A lawsuit was filed last month against Subaru of America Inc. in a New Jersey federal court. The proposed class action alleges certain vehicles have a defect that causes the hood to fly open at high speeds and crack the windshield, endangering drivers and diminishing the value of their cars. It’s alleged that the National Highway Traffic Safety Administration (NHTSA) has received 17 complaints about the hood of the 2006 Subaru B9 Tribeca unlocking and smashing the windshield while being driven. It’s alleged further that Subaru won’t do anything to fix the alleged defect. The complaint states:
Despite longstanding knowledge of the defect through public complaints and internal testing, Subaru has failed to take responsibility for the problem, refusing to issue a recall and denying consumer requests to pay for necessary repairs occasioned by the defect.
The hood of the Plaintiff’s vehicle flew open in May while she was driving at approximately 65 miles per hour, cracking her windshield and dislodging the rearview mirror, according to the complaint. The Plaintiff said she was unable to see the road because of the broken hood but managed to safely make it to the side of the road, where she was helped by passing drivers.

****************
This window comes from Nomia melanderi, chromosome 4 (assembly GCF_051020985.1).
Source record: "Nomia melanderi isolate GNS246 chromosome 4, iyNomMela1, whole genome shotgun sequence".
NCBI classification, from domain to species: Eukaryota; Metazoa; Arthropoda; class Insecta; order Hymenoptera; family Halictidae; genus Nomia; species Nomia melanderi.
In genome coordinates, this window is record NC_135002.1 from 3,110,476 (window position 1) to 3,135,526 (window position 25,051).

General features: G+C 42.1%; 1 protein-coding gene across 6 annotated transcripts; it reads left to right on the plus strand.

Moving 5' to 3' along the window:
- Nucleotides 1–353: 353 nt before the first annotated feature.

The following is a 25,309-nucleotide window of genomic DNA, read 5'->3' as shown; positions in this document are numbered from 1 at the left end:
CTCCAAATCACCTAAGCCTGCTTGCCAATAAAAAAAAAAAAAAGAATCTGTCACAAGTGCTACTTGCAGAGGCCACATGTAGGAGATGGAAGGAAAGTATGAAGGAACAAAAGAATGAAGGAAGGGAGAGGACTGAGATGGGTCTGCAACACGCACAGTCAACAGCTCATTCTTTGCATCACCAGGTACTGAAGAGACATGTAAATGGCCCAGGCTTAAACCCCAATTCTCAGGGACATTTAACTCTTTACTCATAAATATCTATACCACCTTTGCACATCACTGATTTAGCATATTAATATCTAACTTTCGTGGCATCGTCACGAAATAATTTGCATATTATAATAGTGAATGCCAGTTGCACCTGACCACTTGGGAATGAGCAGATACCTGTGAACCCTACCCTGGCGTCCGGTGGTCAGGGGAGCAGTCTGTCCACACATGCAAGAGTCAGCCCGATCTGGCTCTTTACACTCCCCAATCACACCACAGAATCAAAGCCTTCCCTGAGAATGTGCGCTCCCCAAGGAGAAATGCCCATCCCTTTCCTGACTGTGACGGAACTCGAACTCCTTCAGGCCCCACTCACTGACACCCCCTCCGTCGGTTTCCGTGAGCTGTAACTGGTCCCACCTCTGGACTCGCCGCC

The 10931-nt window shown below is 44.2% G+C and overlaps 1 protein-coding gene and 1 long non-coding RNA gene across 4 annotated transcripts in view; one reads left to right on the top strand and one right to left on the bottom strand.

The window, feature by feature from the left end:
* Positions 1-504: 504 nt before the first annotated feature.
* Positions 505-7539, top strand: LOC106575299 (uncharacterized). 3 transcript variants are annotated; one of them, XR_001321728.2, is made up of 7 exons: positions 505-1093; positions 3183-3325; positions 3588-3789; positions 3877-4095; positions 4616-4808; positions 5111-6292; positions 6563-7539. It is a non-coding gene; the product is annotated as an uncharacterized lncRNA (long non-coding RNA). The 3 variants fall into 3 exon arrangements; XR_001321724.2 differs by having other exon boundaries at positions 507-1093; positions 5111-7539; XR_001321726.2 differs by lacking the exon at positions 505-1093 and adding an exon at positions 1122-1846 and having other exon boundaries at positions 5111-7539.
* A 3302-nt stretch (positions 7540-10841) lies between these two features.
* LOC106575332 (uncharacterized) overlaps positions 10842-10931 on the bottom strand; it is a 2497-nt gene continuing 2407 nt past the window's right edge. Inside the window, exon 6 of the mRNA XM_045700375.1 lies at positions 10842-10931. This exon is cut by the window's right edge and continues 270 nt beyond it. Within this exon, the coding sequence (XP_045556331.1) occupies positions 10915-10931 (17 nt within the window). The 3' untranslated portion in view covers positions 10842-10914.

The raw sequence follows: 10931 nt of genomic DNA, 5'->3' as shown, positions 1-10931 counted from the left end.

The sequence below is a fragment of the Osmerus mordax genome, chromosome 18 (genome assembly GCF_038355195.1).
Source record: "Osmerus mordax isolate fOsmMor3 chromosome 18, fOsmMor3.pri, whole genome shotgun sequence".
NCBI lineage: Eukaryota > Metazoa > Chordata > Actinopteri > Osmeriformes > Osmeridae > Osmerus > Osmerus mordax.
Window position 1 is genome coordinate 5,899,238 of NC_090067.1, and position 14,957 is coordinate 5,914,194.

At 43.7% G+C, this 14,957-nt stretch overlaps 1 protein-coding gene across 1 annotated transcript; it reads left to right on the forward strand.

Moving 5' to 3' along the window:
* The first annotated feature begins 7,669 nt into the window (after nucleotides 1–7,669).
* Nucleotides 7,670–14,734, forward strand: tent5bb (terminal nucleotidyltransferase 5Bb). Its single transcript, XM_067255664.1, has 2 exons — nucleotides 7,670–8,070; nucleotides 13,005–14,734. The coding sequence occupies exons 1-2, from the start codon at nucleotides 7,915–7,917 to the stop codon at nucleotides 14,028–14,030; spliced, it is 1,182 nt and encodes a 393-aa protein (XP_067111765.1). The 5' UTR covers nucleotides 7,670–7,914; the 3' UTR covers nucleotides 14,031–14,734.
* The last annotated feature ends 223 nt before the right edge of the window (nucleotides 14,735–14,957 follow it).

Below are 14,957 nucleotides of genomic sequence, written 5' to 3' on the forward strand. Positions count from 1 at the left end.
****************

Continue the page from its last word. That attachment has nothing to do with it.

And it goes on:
The Plaintiff says when she contacted Subaru about the accident, the automaker wouldn’t take responsibility for the alleged defect, wouldn’t compensate her for the cost of repairs and refused to even look at the vehicle. Apparently the Plaintiff’s experience is not an isolated incident. While numerous consumers have complained online about the same alleged defect, NHTSA has received 17 complaints about the 2006 B9 Tribeca describing a similar experience to that of the Plaintiff. It’s alleged in the complaint:
It is well known that car manufacturers, in general, and Subaru in particular, closely monitor NHTSA complaints, so there can be no doubt that Subaru has long known of this issue from the NHTSA website.
The Plaintiff contends that Subaru actively concealed the alleged defect, which she said tolls her claims, and failed to disclose that the alleged defect would diminish the value of the vehicle. The Plaintiff is asking for certification of a national and Pennsylvania class of drivers who bought or leased the 2006 Subaru B9 Tribeca. She said at least 18,000 of the class vehicles were sold by Subaru.
The complaint asserts claims for violation of the New Jersey Consumer Fraud Act, breach of the Magnuson-Moss Warranty Act, breach of express warranty and common law fraud, among others. Hadley said Subaru should be ordered to repair, recall and replace the class vehicles and extend their warranties, as well as pay any damages to the proposed class. The case is in the U.S. District Court for the District of New Jersey.
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